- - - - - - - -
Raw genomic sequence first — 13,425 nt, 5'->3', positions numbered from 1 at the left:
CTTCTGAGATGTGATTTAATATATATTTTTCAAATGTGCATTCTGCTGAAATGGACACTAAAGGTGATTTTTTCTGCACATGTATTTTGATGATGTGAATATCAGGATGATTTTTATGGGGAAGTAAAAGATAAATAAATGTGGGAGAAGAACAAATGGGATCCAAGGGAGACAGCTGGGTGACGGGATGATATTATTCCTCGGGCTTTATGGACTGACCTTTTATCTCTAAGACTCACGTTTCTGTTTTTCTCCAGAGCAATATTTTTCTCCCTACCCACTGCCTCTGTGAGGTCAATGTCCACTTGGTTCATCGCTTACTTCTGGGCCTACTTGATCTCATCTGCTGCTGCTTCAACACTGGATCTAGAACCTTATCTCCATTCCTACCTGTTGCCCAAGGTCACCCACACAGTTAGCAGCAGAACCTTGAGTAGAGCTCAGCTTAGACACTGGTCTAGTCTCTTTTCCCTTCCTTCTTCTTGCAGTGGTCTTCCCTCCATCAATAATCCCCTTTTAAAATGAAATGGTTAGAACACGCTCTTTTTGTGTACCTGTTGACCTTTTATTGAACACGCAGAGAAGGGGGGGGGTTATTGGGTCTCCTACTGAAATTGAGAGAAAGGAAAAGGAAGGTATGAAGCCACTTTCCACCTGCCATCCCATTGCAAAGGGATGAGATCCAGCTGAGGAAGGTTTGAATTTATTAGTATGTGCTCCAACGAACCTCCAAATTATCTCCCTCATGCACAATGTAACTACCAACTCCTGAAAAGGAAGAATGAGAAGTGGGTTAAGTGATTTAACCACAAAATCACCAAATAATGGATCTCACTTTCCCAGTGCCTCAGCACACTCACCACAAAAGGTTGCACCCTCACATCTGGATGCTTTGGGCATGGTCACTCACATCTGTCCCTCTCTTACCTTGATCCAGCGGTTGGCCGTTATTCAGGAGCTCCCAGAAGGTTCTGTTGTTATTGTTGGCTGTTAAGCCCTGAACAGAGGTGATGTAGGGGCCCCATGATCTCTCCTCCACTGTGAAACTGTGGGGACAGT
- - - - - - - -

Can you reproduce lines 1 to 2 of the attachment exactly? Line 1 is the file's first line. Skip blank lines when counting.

Raw genomic sequence first — 13,425 nt, 5'->3', positions numbered from 1 at the left:
CTTCTGAGATGTGATTTAATATATATTTTTCAAATGTGCATTCTGCTGAAATGGACACTAAAGGTGATTTTTTCTGCACATGTATTTTGATGATGTGAATATCAGGATGATTTTTATGGGGAAGTAAAAGATAAATAAATGTGGGAGAAGAACAAATGGGATCCAAGGGAGACAGCTGGGTGACGGGATGATATTATTCCTCGGGCTTTATGGACTGACCTTTTATCTCTAAGACTCACGTTTCTGTTTTTCTCCAGAGCAATATTTTTCTCCCTACCCACTGCCTCTGTGAGGTCAATGTCCACTTGGTTCATCGCTTACTTCTGGGCCTACTTGATCTCATCTGCTGCTGCTTCAACACTGGATCTAGAACCTTATCTCCATTCCTACCTGTTGCCCAAGGTCACCCACACAGTTAGCAGCAGAACCTTGAGTAGAGCTCAGCTTAGACACTGGTCTAGTCTCTTTTCCCTTCCTTCTTCTTGCAGTGGTCTTCCCTCCATCAATAATCCCCTTTTAAAATGAAATGGTTAGAACACGCTCTTTTTGTGTACCTGTTGACCTTTTATTGAACACGCAGAGAAGGGGGGGGGTTATTGGGTCTCCTACTGAAATTGAGAGAAAGGAAAAGGAAGGTATGAAGCCACTTTCCACCTGCCATCCCATTGCAAAGGGATGAGATCCAGCTGAGGAAGGTTTGAATTTATTAGTATGTGCTCCAACGAACCTCCAAATTATCTCCCTCATGCACAATGTAACTACCAACTCCTGAAAAGGAAGAATGAGAAGTGGGTTAAGTGATTTAACCACAAAATCACCAAATAATGGATCTCACTTTCCCAGTGCCTCAGCACACTCACCACAAAAGGTTGCACCCTCACATCTGGATGCTTTGGGCATGGTCACTCACATCTGTCCCTCTCTTACCTTGATCCAGCGGTTGGCCGTTATTCAGGAGCTCCCAGAAGGTTCTGTTGTTATTGTTGGCTGTTAAGCCCTGAACAGAGGTGATGTAGGGGCCCCATGATCTCTCCTCCACTGTGAAACTGTGGGGACAGT